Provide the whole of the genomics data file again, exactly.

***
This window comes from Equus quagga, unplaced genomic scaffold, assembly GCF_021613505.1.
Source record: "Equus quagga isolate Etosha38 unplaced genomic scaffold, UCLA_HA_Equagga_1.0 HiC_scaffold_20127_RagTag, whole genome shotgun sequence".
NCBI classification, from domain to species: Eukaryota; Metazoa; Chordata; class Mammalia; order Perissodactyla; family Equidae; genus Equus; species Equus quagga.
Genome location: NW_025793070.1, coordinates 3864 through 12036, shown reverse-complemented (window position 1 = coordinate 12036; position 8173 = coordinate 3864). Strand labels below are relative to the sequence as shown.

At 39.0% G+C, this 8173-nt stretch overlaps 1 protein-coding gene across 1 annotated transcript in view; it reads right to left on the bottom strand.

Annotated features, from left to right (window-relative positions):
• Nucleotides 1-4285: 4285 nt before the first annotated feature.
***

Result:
This window comes from Equus quagga, unplaced genomic scaffold, assembly GCF_021613505.1.
Source record: "Equus quagga isolate Etosha38 unplaced genomic scaffold, UCLA_HA_Equagga_1.0 HiC_scaffold_20127_RagTag, whole genome shotgun sequence".
NCBI classification, from domain to species: Eukaryota; Metazoa; Chordata; class Mammalia; order Perissodactyla; family Equidae; genus Equus; species Equus quagga.
Genome location: NW_025793070.1, coordinates 3864 through 12036, shown reverse-complemented (window position 1 = coordinate 12036; position 8173 = coordinate 3864). Strand labels below are relative to the sequence as shown.

At 39.0% G+C, this 8173-nt stretch overlaps 1 protein-coding gene across 1 annotated transcript in view; it reads right to left on the bottom strand.

Annotated features, from left to right (window-relative positions):
• Nucleotides 1-4285: 4285 nt before the first annotated feature.